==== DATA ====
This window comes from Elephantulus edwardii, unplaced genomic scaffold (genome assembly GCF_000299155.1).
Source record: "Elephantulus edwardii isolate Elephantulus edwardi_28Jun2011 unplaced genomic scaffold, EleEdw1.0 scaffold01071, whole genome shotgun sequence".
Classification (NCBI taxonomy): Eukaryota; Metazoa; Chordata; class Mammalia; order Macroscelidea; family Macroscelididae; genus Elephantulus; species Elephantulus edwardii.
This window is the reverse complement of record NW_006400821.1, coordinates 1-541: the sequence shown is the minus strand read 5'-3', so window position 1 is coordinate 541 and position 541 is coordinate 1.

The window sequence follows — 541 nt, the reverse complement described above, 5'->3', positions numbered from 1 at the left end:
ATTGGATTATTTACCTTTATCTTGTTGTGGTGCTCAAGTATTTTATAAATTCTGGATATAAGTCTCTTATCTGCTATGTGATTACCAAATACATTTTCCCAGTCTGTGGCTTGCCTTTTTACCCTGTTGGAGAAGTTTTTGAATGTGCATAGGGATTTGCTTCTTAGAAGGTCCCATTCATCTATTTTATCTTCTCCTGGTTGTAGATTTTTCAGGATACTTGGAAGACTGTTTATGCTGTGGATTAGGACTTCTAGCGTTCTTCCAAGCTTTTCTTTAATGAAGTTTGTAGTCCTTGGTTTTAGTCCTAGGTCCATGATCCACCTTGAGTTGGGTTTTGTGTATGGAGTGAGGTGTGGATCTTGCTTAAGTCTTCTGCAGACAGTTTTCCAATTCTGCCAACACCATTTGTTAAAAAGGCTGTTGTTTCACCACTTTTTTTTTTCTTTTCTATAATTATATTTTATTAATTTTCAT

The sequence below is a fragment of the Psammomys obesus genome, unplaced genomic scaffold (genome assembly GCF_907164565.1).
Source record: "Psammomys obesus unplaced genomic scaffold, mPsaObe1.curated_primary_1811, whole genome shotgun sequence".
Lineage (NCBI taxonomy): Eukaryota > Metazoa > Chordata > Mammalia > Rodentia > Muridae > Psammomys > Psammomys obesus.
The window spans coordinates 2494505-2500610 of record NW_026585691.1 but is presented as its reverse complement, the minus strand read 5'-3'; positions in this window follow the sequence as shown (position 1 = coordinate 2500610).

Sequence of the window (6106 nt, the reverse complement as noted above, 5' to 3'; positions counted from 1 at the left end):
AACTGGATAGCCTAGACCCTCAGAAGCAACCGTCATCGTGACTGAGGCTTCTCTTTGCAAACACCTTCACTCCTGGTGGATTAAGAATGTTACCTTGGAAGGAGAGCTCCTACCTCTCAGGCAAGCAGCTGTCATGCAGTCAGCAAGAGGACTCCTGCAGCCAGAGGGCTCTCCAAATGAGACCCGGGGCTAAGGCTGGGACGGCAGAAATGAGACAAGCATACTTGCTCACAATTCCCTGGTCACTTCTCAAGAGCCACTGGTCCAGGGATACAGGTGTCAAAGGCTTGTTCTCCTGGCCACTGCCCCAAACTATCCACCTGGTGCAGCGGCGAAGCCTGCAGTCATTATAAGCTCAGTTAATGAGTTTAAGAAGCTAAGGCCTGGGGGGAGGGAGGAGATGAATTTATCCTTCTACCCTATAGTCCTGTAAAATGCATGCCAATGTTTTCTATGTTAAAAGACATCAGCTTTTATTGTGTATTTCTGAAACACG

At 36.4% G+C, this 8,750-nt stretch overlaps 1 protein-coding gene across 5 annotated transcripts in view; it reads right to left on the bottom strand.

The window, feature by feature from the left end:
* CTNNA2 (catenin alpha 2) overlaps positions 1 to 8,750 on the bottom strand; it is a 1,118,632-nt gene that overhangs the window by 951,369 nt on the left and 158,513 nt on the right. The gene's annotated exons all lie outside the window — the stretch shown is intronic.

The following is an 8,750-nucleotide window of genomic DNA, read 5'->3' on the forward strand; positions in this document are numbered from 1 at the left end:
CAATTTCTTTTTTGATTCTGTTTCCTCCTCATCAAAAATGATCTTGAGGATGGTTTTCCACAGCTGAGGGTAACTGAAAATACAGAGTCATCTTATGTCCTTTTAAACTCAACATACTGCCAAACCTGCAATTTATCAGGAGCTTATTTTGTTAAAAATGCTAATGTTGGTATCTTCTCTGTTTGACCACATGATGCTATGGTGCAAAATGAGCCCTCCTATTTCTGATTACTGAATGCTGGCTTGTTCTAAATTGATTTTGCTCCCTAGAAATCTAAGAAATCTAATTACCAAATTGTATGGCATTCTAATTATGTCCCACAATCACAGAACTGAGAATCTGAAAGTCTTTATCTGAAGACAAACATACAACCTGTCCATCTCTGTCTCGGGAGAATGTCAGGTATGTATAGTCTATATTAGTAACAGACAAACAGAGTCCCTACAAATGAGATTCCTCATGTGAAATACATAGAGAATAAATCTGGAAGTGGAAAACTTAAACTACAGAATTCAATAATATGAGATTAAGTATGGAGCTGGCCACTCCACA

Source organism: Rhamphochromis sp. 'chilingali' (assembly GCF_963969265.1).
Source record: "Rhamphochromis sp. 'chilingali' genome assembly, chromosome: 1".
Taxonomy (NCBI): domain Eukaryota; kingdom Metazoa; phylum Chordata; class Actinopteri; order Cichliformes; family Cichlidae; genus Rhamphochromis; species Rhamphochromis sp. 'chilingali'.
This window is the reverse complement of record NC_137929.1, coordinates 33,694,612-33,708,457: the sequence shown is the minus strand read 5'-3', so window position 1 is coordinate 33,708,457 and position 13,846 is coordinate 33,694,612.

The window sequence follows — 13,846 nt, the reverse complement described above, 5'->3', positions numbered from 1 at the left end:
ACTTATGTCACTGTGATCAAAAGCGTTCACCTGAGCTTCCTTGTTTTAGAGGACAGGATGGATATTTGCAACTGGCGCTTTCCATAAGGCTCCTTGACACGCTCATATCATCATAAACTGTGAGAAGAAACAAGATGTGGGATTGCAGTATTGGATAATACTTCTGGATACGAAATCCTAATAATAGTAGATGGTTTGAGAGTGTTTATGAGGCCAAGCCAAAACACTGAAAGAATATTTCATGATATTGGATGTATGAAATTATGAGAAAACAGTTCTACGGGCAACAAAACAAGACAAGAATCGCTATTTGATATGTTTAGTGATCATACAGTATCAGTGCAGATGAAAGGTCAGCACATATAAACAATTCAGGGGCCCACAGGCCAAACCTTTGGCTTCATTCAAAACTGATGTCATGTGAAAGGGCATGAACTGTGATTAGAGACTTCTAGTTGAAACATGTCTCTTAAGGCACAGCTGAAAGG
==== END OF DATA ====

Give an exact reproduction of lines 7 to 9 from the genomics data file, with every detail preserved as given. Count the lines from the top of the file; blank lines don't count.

The sequence below is a fragment of the Psammomys obesus genome, unplaced genomic scaffold (genome assembly GCF_907164565.1).
Source record: "Psammomys obesus unplaced genomic scaffold, mPsaObe1.curated_primary_1811, whole genome shotgun sequence".
Lineage (NCBI taxonomy): Eukaryota > Metazoa > Chordata > Mammalia > Rodentia > Muridae > Psammomys > Psammomys obesus.